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Jack Nelson, 80

Jack Nelson, 80; Pulitzer-winning L.A. Times reporter

FILE - This Nov. 29, 1972 file photo shows Los Angeles Times' Washington bureau writer Jack Nelson. An associate of Pulitzer Prize-winning journalist Jack Nelson said Wednesday, Oct. 21, 2009 that he died Wednesday morning at his home in Bethesda, Md. He was 80. (AP Photo/File)
FILE - This Nov. 29, 1972 file photo shows Los Angeles Times' Washington bureau writer Jack Nelson. An associate of Pulitzer Prize-winning journalist Jack Nelson said Wednesday, Oct. 21, 2009 that he died Wednesday morning at his home in Bethesda, Md. He was 80. (AP Photo/File) (AP)

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By Patricia Sullivan
Thursday, October 22, 2009

Jack Nelson, 80, a Pulitzer Prize-winning investigative reporter who covered the civil rights movement in the South during the 1950s and 1960s, the Watergate scandal in the 1970s and national politics until 2001, died Oct. 21 at his home in Bethesda. He had pancreatic cancer.

Mr. Nelson became one of the best-known newspapermen in Washington thanks to his two decades as the bureau chief for the Los Angeles Times and his weekly appearances on the PBS show formerly known as "Washington Week in Review." He was also a co-founder in 1970 of the Reporters Committee for Freedom of the Press.

He rose to prominence while working for the Atlanta Constitution when his series of articles on mental institutions in Georgia received the 1960 Pulitzer for local reporting. His award-winning investigation of malpractice at a Georgia state mental hospital showed nurses operating on patients and doctors using experimental drugs on them.

His skill in reporting on the civil rights movement later in the 1960s for the Times made him "the most source-connected reporter in the South since Claude Sitton [of the New York Times] by investigating tips and responding quickly to breaking news," wrote Gene Roberts and Hank Klibanoff in "The Race Beat" (2006), their Pulitzer-winning history of the media coverage of the civil rights movement.

Mr. Nelson broke important stories during the Watergate scandal, including an exclusive interview with Alfred Baldwin, a former FBI agent who kept logs of wiretaps for the Watergate conspirators and acted as a lookout during the burglary of the Democratic national headquarters.

As the Los Angeles Times built its national reputation, Mr. Nelson told Time magazine in 1991 that the Washington bureau he led was too often overlooked in the nation's capital. Reporters in the then-57-person Washington bureau often scooped competitors because of their initiative, he said, as well as deadlines that were three hours later than those of East Coast dailies.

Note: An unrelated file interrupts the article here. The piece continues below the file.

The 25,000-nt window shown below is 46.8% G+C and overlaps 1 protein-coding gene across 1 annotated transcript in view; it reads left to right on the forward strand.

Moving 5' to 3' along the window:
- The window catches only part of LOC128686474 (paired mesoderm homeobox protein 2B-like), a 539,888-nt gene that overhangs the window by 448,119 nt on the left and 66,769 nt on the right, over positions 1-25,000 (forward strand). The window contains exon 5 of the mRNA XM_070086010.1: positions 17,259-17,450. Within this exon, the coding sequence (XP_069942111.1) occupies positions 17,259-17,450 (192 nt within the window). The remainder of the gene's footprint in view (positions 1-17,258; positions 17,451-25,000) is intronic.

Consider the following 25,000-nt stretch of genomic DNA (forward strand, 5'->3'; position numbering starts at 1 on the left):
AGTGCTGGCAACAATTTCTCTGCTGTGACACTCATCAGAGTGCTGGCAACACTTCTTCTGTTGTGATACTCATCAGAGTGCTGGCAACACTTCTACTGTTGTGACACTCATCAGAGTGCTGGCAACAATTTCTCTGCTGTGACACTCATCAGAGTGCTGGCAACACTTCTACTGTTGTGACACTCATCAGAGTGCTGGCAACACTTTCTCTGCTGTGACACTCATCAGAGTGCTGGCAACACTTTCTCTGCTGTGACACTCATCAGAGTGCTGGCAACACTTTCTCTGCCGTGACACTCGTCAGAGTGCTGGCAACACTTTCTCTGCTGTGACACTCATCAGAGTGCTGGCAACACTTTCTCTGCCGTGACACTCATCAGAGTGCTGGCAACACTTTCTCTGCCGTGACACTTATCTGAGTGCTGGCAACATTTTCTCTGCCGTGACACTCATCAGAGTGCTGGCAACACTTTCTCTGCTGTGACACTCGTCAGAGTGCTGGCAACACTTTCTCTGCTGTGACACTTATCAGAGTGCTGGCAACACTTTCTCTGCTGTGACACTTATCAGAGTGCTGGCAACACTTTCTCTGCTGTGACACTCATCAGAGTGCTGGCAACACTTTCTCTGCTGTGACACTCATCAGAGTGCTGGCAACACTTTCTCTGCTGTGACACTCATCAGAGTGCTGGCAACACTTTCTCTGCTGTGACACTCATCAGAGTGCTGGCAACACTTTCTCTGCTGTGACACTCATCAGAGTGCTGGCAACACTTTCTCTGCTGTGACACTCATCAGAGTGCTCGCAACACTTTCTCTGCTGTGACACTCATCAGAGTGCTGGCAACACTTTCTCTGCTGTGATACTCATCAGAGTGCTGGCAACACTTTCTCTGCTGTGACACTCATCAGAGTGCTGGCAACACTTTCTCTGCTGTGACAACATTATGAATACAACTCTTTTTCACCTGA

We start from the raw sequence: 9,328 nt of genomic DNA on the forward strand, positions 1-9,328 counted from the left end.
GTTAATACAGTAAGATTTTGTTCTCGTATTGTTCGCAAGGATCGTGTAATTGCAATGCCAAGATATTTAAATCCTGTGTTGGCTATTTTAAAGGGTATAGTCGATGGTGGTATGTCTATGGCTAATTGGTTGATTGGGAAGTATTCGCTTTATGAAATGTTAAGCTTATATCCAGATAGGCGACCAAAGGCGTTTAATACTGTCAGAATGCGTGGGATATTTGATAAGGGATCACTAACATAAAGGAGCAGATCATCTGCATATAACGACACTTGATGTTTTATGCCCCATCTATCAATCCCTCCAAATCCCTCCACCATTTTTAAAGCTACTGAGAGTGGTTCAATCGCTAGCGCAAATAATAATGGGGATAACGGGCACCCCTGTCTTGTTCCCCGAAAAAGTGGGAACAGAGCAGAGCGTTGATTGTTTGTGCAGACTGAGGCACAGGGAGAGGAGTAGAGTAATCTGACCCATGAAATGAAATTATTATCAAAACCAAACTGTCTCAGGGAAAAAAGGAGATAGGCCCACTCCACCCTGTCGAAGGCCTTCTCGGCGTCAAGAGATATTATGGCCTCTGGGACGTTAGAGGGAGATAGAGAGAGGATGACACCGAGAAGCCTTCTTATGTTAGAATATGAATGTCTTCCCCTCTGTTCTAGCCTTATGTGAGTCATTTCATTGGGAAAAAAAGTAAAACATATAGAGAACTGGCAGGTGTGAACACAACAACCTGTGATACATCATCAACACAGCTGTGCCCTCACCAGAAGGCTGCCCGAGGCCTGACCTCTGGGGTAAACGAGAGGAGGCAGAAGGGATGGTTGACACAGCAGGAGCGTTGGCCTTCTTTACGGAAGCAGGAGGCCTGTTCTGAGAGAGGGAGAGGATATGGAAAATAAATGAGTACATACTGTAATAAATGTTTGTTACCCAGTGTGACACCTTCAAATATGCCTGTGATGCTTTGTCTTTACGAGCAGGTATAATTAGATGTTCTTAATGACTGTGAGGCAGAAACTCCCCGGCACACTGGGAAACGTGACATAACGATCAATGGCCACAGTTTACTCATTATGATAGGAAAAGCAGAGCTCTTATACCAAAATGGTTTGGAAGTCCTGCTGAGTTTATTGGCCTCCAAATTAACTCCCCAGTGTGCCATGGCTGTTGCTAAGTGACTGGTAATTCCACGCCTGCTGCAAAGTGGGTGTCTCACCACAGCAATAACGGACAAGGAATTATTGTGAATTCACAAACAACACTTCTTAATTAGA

Doyle McManus, Washington columnist for the Los Angeles Times, told the Associated Press: "He maintained that the main thing people want from newspapers is facts -- facts they didn't know before, and preferably facts that somebody didn't want them to know. Jack was tolerant of opinion writers; he respected analysis writers, and he even admired one or two feature writers. But he believed the only good reason to be a reporter was to reveal hidden facts and bring them to light."

The travails of the news business in the 21st century irked him. In 2008, seven years after he retired, Mr. Nelson joined a high-profile class-action federal lawsuit against Chicago billionaire Sam Zell. The real estate speculator in 2007 took control of the Tribune Co., which owns the Los Angeles paper, in a controversial deal that has mired the company in more than $13 billion of debt.

Mr. Nelson and other Times alumni accused Zell of breaches of fiduciary duty, conflicts of interest and other violations of the law that safeguards the proper handling of such retirement benefits as pensions and trusts. Zell called the allegations frivolous and unfounded; the case is pending.

A few months later, the Times' storied Washington bureau was merged with the Chicago Tribune's Washington bureau.

Chronicled racism's evils

John Howard Nelson was born Oct. 11, 1929, in Talladega, Ala., and raised in Alabama, Mississippi and Georgia. Before graduating from high school, he worked as reporter at the Biloxi Daily Herald, then served in the Army as a sergeant from 1949 through 1951. After his discharge, he joined the Atlanta Constitution while attending George State University.

"The evil inflicted on blacks in the South where I was born and grew up was almost unbelievable. As journalists, we all felt a deep self-consciousness about needing to address what we saw," he said in an interview with the Newseum. Those were sentiments he often repeated to other interviewers.


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